Jack Black Is Sorry, Not Sorry About His YouTube Gaming Videos
“No gaming videos this week,” Jack Black said apologetically at the start of his latest video on his gaming channel on YouTube. And also the one before that. And the one before that. And, well, you get the idea.
Back in December, Jack Black and his beard launched a YouTube channel called Jablinski Games. This was a surprise, because Black is very famous for being in movies like School of Rock and bands (that are also movies) like Tenacious D, but not even a little bit famous for playing video games. After an exceptionally brief announcement video, nobody was quite sure what to expect. That did not, however, stop his channel from gaining one million subscribers before Black even managed to post a real video.
When he finally got around to it two weeks later, he didn’t play Fortnite or even a game for old people like the now-ancient (by YouTube standards) Minecraft. No, Black went way back—to the Pinball Hall of Fame in Las Vegas. There, he played pinball and cracked dad jokes. It was great.
The next week, he kicked off what is now a trend: He mentioned hypothetical viewers who are waiting for “real gaming videos” and then apologized, telling them they’re gonna have to wait a little longer. Then he went to an arcade called Round One in Los Angeles, played games like Dance Rush, and cracked dad jokes. This time, his two video editors, one of whom is his not-quite-teen son Sam, really stepped up their games, placing a tiny, dancing Sans from Undertale between two giant images of Black’s face singing along to Undertale song “Megalovania”—something I never thought I’d see in all my days and, frankly, am still not sure I actually have. The video ended with Sam being mortified by his dorky dad’s antics. It was wholesome as all heck.
It’s been more than a month since, and Black has released a new video every week. In every single one, he’s apologized for the lack of “gaming videos” before playing some kind of old or obscure game. He’s also done heaps of other things, like take his son to the orthodontist, react to a rap video inspired by School of Rock, and—in perhaps his best segment to date—perform a slow-motion reenactment of the time he got mad at Kyle “KG” Gass for beating him at chess and punched him “as hard as I could” in the shoulder.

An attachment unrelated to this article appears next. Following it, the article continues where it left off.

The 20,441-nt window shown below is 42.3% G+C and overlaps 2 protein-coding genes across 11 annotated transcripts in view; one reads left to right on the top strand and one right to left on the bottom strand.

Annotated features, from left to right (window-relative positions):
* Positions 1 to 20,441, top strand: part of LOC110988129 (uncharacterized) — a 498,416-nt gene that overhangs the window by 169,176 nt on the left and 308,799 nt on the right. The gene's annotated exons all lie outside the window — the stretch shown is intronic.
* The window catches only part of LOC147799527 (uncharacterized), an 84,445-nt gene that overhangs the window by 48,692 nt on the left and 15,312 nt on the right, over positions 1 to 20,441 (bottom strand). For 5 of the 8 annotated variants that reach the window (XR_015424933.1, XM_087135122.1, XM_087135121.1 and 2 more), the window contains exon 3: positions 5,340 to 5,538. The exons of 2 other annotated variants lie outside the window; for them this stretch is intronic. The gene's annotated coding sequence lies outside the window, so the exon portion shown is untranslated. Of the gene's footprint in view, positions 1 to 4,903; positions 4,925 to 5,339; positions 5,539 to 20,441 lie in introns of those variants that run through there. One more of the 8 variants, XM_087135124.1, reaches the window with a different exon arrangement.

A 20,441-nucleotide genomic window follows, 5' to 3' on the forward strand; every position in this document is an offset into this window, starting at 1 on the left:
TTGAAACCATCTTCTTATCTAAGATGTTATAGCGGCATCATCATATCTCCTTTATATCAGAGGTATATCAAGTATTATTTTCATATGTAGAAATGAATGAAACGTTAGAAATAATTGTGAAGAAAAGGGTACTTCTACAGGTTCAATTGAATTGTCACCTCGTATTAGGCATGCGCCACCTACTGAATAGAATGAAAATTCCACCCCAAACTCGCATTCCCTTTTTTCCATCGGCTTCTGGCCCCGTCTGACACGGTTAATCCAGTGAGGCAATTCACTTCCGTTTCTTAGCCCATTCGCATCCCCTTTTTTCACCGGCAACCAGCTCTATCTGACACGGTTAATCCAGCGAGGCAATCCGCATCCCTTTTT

His fans love the bit. “Jack: ‘No gaming videos this week.’ [Plays an OG video game every episode],” reads one of the top comments on last week’s video, echoing top comments on basically all his other videos.
The past few weeks, he’s taken to blaming Twitch king Tyler “Ninja” Blevins for his lack of proper gaming content, claiming that Ninja stole his “Del Gato” capture card out of fear that Black would steal his throne. His most recent video, released last Friday, is titled “Ninja responded.” In it, Ninja from South African hip-hop group Die Antwoord cursed out Black for accusing him of playing Fortnite. Then Black played “the first ever game”: Senet, an ancient Egyptian board game whose rules Wikipedia says are “the subject of conjecture.” That’s the level we’re operating on here. Ninja—the video game one, not the South African hip-hop one—is doomed, and I’m sure he knows it.
At the end of the episode, Black promised that this week, he’s going to shave his beard and “get to some real gaming.” If either of those things actually happen, I will eat Jack Black’s beard.Read more
Ninja has Fortnite YouTube video demonitized for "blood and gore"
Update, 02/26, 1:15PM EST: YouTube Gaming's Ryan 'Fwiz' Wyatt has stated that Ninja's video was not in fact demonetized initially.
Top Twitch streamer and YouTuber Tyler 'Ninja' Blevins was surprised to discover that one of his latest YouTube videos, containing Fortnite gameplay, had been demonitized because of 'blood and gore'.
With over 20 million subscribers, Ninja is by far the most popular Fortnite YouTuber, with each video garnering millions of views in the first few days of being uploaded.
It's a major revenue stream for Ninja, with advertising on these videos adding to his Twitch income of subscriptions and donations, but not even innocent Fortnite videos are safe from YouTube's occasionally faulty system.
Ninja / YouTube
Ninja's Fortnite videos attract millions of views in a matter of days.
Fortnite contains no blood nor gore, with characters simply disappearing into a blue haze when they are eliminated (Fortnite even carefully avoids using the term 'kill', opting for 'eliminate' instead).
Combined with its vibrant colors and cartoony style, Fortnite is rated for 12+, unlike most other battle royale style games. The rating board PEGI states it contains "frequent scenes of mild violence".
But, YouTube's system deemed this violence not so mild on one of Ninja's videos, flagging it as containing blood and gore, and as a result removing ads from the video.
Thankfully, head of YouTube Gaming Ryan 'Fwiz' Wyatt quickly responded, giving Ninja a point of contact and explaining that it must have been a mistake.
The issue was quickly resolved for Ninja, but fans were quick to point out that if it was a smaller creator, then it may not have been such a quick turnaround.
Issues around what is deemed unjustified demonetization of videos has been a hot topic in the YouTube community lately.
Some channels have even been entirely terminated due to multiple infractions, possibly caused by an automated system which YouTube is acknowledging can make mistakes.Read more